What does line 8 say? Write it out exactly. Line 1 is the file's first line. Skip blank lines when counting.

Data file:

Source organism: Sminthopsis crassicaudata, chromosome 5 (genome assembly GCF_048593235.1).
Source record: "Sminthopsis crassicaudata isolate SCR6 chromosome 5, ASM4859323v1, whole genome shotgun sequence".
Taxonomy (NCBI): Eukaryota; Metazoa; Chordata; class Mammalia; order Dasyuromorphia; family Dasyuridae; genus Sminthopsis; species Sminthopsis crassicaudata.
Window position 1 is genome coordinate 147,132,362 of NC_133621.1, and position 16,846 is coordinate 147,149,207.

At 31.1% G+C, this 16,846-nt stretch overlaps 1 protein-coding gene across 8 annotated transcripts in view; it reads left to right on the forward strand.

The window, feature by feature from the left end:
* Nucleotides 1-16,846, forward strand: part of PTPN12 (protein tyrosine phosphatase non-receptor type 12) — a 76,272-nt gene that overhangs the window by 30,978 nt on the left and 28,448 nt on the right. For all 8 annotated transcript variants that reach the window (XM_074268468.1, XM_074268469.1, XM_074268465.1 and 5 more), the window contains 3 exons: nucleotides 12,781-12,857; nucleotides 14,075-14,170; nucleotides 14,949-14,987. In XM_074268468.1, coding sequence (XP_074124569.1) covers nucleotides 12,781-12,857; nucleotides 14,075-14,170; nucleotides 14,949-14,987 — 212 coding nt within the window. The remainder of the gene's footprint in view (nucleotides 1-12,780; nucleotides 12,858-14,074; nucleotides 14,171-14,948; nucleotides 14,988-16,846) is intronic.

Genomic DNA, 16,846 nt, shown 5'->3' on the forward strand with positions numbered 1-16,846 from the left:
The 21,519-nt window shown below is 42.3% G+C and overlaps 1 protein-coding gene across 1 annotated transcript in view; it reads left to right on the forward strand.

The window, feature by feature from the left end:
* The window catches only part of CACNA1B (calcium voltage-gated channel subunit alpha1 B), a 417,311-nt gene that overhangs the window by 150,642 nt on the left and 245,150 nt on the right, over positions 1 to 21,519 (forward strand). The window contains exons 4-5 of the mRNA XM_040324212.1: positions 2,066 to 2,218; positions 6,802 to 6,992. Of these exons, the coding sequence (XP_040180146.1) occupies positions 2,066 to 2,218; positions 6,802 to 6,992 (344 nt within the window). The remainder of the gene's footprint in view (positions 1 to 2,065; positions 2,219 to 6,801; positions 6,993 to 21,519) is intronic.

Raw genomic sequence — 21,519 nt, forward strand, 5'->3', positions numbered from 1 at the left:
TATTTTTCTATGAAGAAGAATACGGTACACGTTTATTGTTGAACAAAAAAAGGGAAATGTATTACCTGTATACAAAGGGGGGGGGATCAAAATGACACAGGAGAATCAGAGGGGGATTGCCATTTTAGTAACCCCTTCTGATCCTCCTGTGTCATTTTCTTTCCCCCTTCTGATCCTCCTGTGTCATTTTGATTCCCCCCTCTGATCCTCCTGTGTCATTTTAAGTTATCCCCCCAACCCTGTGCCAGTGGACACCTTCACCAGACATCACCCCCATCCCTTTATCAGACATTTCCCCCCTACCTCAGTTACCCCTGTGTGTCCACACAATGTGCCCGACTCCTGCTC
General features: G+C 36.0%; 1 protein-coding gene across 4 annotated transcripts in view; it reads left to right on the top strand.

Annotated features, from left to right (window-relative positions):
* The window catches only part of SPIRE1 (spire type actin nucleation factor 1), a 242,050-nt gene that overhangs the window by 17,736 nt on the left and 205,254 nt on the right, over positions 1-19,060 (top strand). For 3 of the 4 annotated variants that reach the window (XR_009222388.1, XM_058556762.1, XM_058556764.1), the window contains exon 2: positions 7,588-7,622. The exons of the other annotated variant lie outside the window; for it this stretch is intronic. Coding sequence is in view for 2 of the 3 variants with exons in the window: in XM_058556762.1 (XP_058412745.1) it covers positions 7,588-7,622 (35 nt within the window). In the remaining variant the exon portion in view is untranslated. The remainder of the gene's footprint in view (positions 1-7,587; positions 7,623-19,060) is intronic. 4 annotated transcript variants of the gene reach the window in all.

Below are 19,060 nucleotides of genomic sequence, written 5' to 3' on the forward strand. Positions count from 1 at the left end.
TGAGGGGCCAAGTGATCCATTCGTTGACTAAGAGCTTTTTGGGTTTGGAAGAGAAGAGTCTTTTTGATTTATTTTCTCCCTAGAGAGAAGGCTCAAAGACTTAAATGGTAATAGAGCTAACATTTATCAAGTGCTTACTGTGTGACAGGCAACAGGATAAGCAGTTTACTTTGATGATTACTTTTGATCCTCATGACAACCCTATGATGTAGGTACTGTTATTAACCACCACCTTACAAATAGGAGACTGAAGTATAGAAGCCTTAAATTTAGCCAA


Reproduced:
Genomic DNA, 16,846 nt, shown 5'->3' on the forward strand with positions numbered 1-16,846 from the left: